Our political coverage focusses mainly on the minutiae of ANC internal politics – and this means we often miss the real stories.
Political reporters seem to be hired for their contacts and sources in the ruling party, and their knowledge of the arcane workings of the party structures. Most follow the internal elections like a horse race: Candidate A has pulled ahead as we enter the last straight, but Candidate B is coming up on the inside, Candidate C has gone lame and is out of the race, but Candidate D could still surprise us with a late surge …
The worst of this kind of coverage comes when reporters favour a particular faction and their candidate, allowing themselves to be conduits for leaks about their opponents. Sometimes we have even seen factional affiliations – and a reporter’s coverage – shift mid-race without explanation, leaving us bewildered. So we saw the same reporters punting Thabo Mbeki, until one day they were punting Jacob Zuma and then suddenly the money was on Cyril Ramaphosa.
Even it is not factional, this kind of coverage lends itself to manipulation by anonymous source. Those who tell the reporters who might be pulling ahead and who is falling behind usually have to do it socco voce, so much of this kind of reporting is speculative, laden with the warning signs of unverifiable information like “claims”, “it is believed”, “well-placed sources” and “some say”.
I am not suggesting that the internal wranglings of the dominant political party are irrelevant and should not be covered, only that this is just surface coverage and a distraction from the substantial issues and debates that get lost in the fog of political infighting.
The focus on intra-ANC politicking perpetuates the myth that change will come from the ANC as long as the right person wins the next power struggle. This is a very narrow perspective. Long after many young people have given up on the ANC and its capability to deal with this country’s economic and social crisis, reporters continue to keep their attention focused on these wranglings. This misdirection feeds into exactly what this week’s dominant ANC faction wants us to believe: that all and only hope is vested in Ramaphosa winning re-election.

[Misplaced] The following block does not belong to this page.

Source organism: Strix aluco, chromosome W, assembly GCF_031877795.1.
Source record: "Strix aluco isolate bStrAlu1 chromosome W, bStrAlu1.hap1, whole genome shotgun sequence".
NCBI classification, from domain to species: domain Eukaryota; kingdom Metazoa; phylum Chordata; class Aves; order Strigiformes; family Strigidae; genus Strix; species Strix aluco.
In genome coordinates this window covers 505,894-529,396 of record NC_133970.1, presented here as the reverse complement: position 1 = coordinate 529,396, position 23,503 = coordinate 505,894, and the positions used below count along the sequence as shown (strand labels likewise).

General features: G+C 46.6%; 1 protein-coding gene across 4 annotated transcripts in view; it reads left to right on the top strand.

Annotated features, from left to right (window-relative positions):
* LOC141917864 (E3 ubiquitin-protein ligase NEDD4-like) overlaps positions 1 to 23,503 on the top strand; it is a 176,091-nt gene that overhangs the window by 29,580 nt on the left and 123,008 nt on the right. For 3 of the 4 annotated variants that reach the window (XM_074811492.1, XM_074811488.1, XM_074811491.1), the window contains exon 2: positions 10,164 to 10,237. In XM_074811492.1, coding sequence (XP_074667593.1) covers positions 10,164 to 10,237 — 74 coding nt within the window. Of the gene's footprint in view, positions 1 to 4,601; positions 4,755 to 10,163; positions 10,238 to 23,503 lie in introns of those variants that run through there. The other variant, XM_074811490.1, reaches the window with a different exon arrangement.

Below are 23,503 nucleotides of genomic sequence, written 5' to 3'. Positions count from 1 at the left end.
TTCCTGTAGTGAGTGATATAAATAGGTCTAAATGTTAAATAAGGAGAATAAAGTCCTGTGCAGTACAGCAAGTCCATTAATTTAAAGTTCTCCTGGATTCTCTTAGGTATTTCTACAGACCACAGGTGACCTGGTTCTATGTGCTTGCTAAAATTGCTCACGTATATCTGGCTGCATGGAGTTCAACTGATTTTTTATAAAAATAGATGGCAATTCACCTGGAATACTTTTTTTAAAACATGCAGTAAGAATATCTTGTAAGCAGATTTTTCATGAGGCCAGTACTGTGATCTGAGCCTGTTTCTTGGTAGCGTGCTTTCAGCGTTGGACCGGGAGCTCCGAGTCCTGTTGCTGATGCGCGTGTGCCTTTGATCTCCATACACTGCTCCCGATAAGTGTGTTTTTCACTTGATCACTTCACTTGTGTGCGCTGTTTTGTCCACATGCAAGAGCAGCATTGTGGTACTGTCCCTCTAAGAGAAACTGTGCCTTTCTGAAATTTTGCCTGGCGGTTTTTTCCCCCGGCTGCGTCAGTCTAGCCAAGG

It means the stories which can often tell you the most about our politics are sometimes neglected. We are living through the end of the “Rainbow Nation” time of Nelson Mandela and Desmond Tutu, entering an new era which is dominated by questioning whether our constitution and open democracy can deal with the immense problems of poverty and inequality, and the instability it portends. Just this week KZN Premier Sihle Zikalala suggested that we need to return to a parliamentary democracy and scrap the constitution as an impediment to transformation. This follows Minister Lindiwe Sisulu decrying the constitution and the judiciary that protects it, blaming them for her own lack of delivery.
But how much reporting do you see that gives you real insight into these issues, not from the lofty heights of the stock exchange or Luthuli House but from the point of view of those who are taking to the streets to protest, or turning to crime, or hunting down foreigners? What do we know about how the more than 50% of the population who live in poverty survive from day to day?
I am reminded of the 1980s, when the mainstream media remained focused on the politics of the white parliament and the intra-National Party fights between the “verligtes” and the “verkramptes”, even as insurrection spread across the country. It was that tunnel vision which rendered much of the commercial media politically irrelevant and which gave rise to a vibrant alternative media. Papers like New Nation and The Weekly Mail were borne out of the conviction that the future was being shaped on the factory floors and township streets – what was loosely called “extra-parliamentary politics” – rather than what the ruling party wanted us to stay focused on: them and their shenanigans.
Then they used censorship to try and stop coverage of unrest and security force action. They banned newspapers, arrested, detained or prosecuted those who covered these events, so that commercial media were nervous of doing it.
This time around we are doing it voluntarily. As we are seeing again the real likelilhood of ongoing instability, violent protest, economic stagnation and we even had a whiff of insurrection in July last year, we remain focused on the endless ANC horserace.
*Harber is executive director of the Campaign for Free Expression and Caxton Professor of Journalism at Wits U.